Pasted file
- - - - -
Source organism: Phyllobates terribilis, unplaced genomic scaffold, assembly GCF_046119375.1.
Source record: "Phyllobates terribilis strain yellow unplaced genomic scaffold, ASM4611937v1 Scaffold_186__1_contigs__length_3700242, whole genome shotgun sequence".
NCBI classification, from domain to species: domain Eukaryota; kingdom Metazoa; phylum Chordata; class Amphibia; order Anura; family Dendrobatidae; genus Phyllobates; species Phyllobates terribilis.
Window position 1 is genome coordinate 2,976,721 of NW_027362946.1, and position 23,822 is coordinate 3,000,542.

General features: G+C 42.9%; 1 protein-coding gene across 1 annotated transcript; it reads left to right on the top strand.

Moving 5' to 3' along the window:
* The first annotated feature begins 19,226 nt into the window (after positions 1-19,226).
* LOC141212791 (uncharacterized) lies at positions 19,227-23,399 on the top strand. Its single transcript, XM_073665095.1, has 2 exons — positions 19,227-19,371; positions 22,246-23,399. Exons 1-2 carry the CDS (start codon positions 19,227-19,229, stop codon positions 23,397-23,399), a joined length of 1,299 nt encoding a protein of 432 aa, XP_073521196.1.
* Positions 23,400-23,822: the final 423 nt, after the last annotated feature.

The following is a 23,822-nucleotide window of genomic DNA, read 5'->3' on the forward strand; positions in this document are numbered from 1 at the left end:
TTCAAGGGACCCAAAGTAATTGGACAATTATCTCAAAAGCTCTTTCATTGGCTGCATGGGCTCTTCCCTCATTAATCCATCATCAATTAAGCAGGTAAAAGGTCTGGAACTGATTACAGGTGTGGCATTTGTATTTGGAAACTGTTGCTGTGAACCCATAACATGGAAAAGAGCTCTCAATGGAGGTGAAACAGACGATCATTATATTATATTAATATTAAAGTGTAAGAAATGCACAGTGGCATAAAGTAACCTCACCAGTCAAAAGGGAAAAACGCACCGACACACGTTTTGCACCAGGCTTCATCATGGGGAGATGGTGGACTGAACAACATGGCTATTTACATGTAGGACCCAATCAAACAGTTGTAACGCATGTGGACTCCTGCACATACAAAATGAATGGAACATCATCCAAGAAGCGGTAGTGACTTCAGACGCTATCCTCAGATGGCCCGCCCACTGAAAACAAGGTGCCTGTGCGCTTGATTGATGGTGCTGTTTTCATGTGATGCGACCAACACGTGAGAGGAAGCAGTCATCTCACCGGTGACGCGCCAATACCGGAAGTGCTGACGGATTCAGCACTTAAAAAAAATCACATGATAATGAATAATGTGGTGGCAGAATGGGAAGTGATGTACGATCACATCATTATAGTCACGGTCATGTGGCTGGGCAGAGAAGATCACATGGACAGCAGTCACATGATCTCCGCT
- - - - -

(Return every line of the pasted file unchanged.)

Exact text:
Source organism: Phyllobates terribilis, unplaced genomic scaffold, assembly GCF_046119375.1.
Source record: "Phyllobates terribilis strain yellow unplaced genomic scaffold, ASM4611937v1 Scaffold_186__1_contigs__length_3700242, whole genome shotgun sequence".
NCBI classification, from domain to species: domain Eukaryota; kingdom Metazoa; phylum Chordata; class Amphibia; order Anura; family Dendrobatidae; genus Phyllobates; species Phyllobates terribilis.
Window position 1 is genome coordinate 2,976,721 of NW_027362946.1, and position 23,822 is coordinate 3,000,542.

General features: G+C 42.9%; 1 protein-coding gene across 1 annotated transcript; it reads left to right on the top strand.

Moving 5' to 3' along the window:
* The first annotated feature begins 19,226 nt into the window (after positions 1-19,226).
* LOC141212791 (uncharacterized) lies at positions 19,227-23,399 on the top strand. Its single transcript, XM_073665095.1, has 2 exons — positions 19,227-19,371; positions 22,246-23,399. Exons 1-2 carry the CDS (start codon positions 19,227-19,229, stop codon positions 23,397-23,399), a joined length of 1,299 nt encoding a protein of 432 aa, XP_073521196.1.
* Positions 23,400-23,822: the final 423 nt, after the last annotated feature.

The following is a 23,822-nucleotide window of genomic DNA, read 5'->3' on the forward strand; positions in this document are numbered from 1 at the left end:
TTCAAGGGACCCAAAGTAATTGGACAATTATCTCAAAAGCTCTTTCATTGGCTGCATGGGCTCTTCCCTCATTAATCCATCATCAATTAAGCAGGTAAAAGGTCTGGAACTGATTACAGGTGTGGCATTTGTATTTGGAAACTGTTGCTGTGAACCCATAACATGGAAAAGAGCTCTCAATGGAGGTGAAACAGACGATCATTATATTATATTAATATTAAAGTGTAAGAAATGCACAGTGGCATAAAGTAACCTCACCAGTCAAAAGGGAAAAACGCACCGACACACGTTTTGCACCAGGCTTCATCATGGGGAGATGGTGGACTGAACAACATGGCTATTTACATGTAGGACCCAATCAAACAGTTGTAACGCATGTGGACTCCTGCACATACAAAATGAATGGAACATCATCCAAGAAGCGGTAGTGACTTCAGACGCTATCCTCAGATGGCCCGCCCACTGAAAACAAGGTGCCTGTGCGCTTGATTGATGGTGCTGTTTTCATGTGATGCGACCAACACGTGAGAGGAAGCAGTCATCTCACCGGTGACGCGCCAATACCGGAAGTGCTGACGGATTCAGCACTTAAAAAAAATCACATGATAATGAATAATGTGGTGGCAGAATGGGAAGTGATGTACGATCACATCATTATAGTCACGGTCATGTGGCTGGGCAGAGAAGATCACATGGACAGCAGTCACATGATCTCCGCT